My work explores the construction of identity of girls. I explore these ideas in both painting and photography. The two mediums are constantly informing the way I approach each image. The paintings exist as completed works, but they also provide the figures that populate my constructed photographs in Girls: Fact and Fiction where I use Photoshop to combine background scenes with these figures to create a believable yet curious new reality.
While I do portray real girls in my paintings, I don’t think of them as specific portraits. Instead, I think of the images I create as universal portraits that explore my ideas about identity development. I am fascinated by the way girls act and consciously present themselves as they try to figure out who they are and who they ultimately will become. This process of self-discovery is filled with contradictions. Girls are filled with self-confidence one minute and self-doubt the next. Part of them wants to hang on to the innocence of childhood, yet they are eager to grow up. Navigating relationships is a big part of this process. In the paintings, I focus on these relationships — how the girls present themselves in relation to the viewer, and how they fit within a social context with others. In the photographs, the focus is on a larger view — of a girl’s expectations of the world and how she fits in it.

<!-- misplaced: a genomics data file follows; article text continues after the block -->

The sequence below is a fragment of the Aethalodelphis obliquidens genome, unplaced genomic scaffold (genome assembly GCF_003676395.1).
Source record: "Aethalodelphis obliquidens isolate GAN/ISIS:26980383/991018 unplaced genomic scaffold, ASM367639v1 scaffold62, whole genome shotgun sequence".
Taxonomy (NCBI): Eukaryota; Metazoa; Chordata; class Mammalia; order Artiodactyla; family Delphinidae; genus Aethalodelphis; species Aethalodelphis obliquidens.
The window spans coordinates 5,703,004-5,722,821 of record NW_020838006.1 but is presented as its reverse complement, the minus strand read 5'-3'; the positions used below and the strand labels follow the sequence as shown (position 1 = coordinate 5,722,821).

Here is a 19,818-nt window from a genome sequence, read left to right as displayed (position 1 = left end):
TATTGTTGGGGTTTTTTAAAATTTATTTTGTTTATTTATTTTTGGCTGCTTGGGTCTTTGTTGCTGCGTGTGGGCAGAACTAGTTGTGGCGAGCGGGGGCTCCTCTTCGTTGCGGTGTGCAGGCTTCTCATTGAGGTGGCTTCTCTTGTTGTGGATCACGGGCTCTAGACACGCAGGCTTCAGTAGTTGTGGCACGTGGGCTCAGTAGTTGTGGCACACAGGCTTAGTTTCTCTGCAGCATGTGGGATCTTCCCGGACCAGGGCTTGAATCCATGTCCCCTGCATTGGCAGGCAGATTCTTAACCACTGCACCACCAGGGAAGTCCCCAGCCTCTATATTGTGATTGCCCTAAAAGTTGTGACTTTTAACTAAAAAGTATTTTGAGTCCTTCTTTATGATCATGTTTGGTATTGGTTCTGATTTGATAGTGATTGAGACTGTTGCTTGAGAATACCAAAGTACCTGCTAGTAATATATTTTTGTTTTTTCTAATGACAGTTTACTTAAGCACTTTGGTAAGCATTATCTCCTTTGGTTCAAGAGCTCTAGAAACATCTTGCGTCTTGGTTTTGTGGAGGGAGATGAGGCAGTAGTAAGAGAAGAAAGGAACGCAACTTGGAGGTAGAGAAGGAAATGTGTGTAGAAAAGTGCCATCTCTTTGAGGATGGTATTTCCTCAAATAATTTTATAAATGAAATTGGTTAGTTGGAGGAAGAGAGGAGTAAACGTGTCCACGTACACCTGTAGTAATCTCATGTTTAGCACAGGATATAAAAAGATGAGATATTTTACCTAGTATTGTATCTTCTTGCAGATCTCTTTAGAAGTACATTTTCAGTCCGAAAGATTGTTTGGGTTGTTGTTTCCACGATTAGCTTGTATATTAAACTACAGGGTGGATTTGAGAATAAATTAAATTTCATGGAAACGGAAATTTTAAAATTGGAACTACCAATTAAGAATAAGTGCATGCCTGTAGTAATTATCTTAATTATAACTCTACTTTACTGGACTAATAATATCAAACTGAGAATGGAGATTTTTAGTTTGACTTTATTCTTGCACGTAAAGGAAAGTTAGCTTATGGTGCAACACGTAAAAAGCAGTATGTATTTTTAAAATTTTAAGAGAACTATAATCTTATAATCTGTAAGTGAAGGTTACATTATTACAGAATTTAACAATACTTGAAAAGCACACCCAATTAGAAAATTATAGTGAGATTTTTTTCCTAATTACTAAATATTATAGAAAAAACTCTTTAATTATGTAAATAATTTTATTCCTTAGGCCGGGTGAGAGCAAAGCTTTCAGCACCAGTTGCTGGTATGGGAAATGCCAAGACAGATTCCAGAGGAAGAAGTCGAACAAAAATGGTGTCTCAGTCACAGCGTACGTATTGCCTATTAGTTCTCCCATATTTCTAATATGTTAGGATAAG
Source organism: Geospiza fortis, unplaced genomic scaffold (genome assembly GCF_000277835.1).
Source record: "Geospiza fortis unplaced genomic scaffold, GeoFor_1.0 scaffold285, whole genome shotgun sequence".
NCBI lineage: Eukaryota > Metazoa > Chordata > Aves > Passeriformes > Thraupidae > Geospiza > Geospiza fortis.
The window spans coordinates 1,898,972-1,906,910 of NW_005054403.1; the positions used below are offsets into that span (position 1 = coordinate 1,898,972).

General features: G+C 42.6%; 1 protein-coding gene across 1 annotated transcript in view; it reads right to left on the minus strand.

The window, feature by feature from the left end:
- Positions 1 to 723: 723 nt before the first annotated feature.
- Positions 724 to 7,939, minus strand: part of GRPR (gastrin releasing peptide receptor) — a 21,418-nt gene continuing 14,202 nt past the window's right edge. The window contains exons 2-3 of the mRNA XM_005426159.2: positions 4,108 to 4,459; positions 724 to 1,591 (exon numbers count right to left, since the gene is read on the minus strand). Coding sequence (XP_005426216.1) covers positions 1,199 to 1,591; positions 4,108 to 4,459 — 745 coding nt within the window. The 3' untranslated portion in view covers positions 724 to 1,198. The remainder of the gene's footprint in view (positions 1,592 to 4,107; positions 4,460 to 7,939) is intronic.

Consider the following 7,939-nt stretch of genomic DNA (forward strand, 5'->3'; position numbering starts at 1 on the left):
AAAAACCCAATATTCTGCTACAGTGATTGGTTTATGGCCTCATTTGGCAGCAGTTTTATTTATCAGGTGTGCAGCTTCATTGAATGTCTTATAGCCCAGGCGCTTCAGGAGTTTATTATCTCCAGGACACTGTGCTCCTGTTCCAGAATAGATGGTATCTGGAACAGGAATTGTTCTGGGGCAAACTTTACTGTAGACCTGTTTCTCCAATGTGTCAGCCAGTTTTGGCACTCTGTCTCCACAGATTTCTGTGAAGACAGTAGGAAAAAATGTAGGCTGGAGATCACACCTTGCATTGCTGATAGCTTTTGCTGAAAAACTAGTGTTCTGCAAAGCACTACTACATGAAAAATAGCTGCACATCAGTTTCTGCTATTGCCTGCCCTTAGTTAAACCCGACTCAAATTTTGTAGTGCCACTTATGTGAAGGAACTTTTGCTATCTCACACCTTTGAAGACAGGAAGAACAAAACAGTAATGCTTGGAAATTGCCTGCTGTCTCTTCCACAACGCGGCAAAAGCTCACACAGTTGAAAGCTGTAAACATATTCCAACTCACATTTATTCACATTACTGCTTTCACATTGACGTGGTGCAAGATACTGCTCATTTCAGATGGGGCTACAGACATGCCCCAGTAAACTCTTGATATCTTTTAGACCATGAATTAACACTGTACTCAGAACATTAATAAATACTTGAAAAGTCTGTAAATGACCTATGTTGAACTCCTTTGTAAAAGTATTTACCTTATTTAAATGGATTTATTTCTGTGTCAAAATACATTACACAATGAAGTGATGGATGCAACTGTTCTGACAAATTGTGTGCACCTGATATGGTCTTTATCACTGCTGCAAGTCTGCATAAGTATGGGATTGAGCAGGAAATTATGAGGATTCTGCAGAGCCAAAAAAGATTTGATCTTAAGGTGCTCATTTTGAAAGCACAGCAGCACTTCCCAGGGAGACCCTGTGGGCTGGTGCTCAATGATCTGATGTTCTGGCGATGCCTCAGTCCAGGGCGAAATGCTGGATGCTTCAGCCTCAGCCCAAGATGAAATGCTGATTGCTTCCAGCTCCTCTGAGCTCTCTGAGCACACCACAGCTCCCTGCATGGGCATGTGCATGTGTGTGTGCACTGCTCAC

In both the paintings and photographs, I am interested in the interplay between reality and fiction. I like the tension and unexpected results created by juxtaposing an illusionistic quality with a more designed, symbolic or painterly treatment. This manifests itself in my paintings by combining realistic elements with loose brushwork, inventive color, decorative elements, graphic lines or sometimes text. In my photographs, the construction itself sets up this tension — I want the viewer to stop and question their initial assumptions about what they are seeing.
Whether my images evoke a narrative, explore the dynamics of relationships, or focus on a solitary girl, I like to keep the work open to interpretation. I am drawn to things that may feel slightly awkward or quirky. I try and push towards something that is a little bit edgy yet still maintain a quiet subtlety in the work. I want to capture that moment when confidence and insecurity, whimsy and seriousness, innocence and knowledge can all exist. This work reflects my own stories as well as a projection of the future as I begin to watch my daughter establish her independence and navigate through childhood.